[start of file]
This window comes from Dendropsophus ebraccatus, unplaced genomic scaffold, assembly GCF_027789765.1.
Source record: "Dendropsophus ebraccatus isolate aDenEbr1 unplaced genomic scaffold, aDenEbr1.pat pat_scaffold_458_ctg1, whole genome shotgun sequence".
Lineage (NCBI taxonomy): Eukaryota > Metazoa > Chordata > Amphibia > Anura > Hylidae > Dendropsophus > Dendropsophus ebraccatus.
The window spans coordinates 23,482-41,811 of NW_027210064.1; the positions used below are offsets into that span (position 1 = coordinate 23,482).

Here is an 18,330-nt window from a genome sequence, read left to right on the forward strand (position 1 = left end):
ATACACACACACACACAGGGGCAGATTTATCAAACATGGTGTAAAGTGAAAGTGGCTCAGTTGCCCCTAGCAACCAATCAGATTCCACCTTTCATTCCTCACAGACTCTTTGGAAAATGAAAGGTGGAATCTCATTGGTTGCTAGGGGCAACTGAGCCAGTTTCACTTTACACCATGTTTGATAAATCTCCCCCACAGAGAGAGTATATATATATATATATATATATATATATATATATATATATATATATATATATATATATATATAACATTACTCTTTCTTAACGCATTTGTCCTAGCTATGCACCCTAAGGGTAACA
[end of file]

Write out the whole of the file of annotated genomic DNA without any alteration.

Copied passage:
This window comes from Dendropsophus ebraccatus, unplaced genomic scaffold, assembly GCF_027789765.1.
Source record: "Dendropsophus ebraccatus isolate aDenEbr1 unplaced genomic scaffold, aDenEbr1.pat pat_scaffold_458_ctg1, whole genome shotgun sequence".
Lineage (NCBI taxonomy): Eukaryota > Metazoa > Chordata > Amphibia > Anura > Hylidae > Dendropsophus > Dendropsophus ebraccatus.
The window spans coordinates 23,482-41,811 of NW_027210064.1; the positions used below are offsets into that span (position 1 = coordinate 23,482).

Here is an 18,330-nt window from a genome sequence, read left to right on the forward strand (position 1 = left end):
ATACACACACACACACAGGGGCAGATTTATCAAACATGGTGTAAAGTGAAAGTGGCTCAGTTGCCCCTAGCAACCAATCAGATTCCACCTTTCATTCCTCACAGACTCTTTGGAAAATGAAAGGTGGAATCTCATTGGTTGCTAGGGGCAACTGAGCCAGTTTCACTTTACACCATGTTTGATAAATCTCCCCCACAGAGAGAGTATATATATATATATATATATATATATATATATATATATATATATATATATATATATATATATAACATTACTCTTTCTTAACGCATTTGTCCTAGCTATGCACCCTAAGGGTAACA